Modus Operandi: How these gals are milked for their venom is never said, but the venom is placed on an acupuncture needle. The needle is then placed into the victim’s neck at the base of the skull, paralyzing her while our killer slices away.
How the Menace Emerges: Well, telling you would ruin the mystery, wouldn’t it?
End Goal: Most likely, the real victims here are the wasps, who would much rather be stinging spiders for their little ones. Poor little gals.

This little giallo gem is a highlight of the genre. For you giallo purists, the black gloves have been replaced by surgical gloves, but there’s still plenty of the genre’s trademark blood and boobs. There are also plenty of hair-brained twists, red herrings and mysterious, hidden identity hand/voice scenes. Despite containing all of the giallo clichés and tropes, The Black Belly of the Tarantula stands out as an outstandingly filmed example of the genre. Pop art and 60s mod kitsch are the dominant visual themes throughout, and off kilter edits and pans add to the film’s angular charm. It doesn’t hurt that it’s also scored by Ennio Morricone, with a soundtrack that’s creepy, cheesy, beautiful and just plain odd in equal measures.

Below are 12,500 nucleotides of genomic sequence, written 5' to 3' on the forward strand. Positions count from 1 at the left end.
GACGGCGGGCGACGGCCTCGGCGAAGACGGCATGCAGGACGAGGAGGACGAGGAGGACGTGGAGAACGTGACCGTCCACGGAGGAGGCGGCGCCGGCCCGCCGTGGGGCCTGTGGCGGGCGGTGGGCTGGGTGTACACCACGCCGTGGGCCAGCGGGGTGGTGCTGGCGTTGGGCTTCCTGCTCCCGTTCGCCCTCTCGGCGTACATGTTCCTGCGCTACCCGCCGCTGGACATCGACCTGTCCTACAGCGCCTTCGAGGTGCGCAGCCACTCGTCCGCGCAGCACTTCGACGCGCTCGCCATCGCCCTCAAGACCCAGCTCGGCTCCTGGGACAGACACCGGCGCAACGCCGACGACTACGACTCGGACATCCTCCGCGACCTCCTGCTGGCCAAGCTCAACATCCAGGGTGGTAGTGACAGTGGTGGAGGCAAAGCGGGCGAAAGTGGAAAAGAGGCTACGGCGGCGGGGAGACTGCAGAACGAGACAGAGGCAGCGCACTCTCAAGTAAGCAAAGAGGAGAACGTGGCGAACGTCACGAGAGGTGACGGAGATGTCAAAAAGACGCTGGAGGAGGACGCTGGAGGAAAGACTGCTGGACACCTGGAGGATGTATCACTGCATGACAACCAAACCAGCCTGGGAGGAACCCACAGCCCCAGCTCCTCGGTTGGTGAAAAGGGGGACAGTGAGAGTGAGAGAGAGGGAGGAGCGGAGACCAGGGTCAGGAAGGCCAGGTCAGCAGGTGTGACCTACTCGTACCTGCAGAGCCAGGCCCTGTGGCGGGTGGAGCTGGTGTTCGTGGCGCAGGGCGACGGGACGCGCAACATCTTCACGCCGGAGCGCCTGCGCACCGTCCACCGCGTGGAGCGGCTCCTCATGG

Note that the tarantula belly mentioned in the title is not the source of this film’s inclusion in the Invertebrate Field Guide. The lady victims (including 3 Bond girls) are the tarantulas who get their bellies carved, although our photogenic, furry pals can be seen guarding little boxes of cocaine in one scene. Instead, it is our little unseen wasps who provide the murder with his ideal weapon and myself with a reason to review The Black Belly of the Tarantula here.

Nit-picking Science: Silly Professor, I don’t know how you got a film of a bee stinging a non-tarantula spider, but I’d like you to tell me why you are showing it while talking about the tarantula wasp stinging tarantulas. Not only that, the wasp doesn’t disembowel the spider in order to lay her eggs. She merely paralyzes the spider before laying an egg on the surface of the spider. It is the larvae who do the disemboweling from the inside. Inspector Tellini, I wouldn’t expect you to know that spiders are not insects, but you should slap the old Professor for lying to you.


Field Guide to Invertebrates in Film: Slither

Slither (2006)
Critter: Parthenogenic space slug
Size: It starts out small at about 6 inches, but wait until it aggregates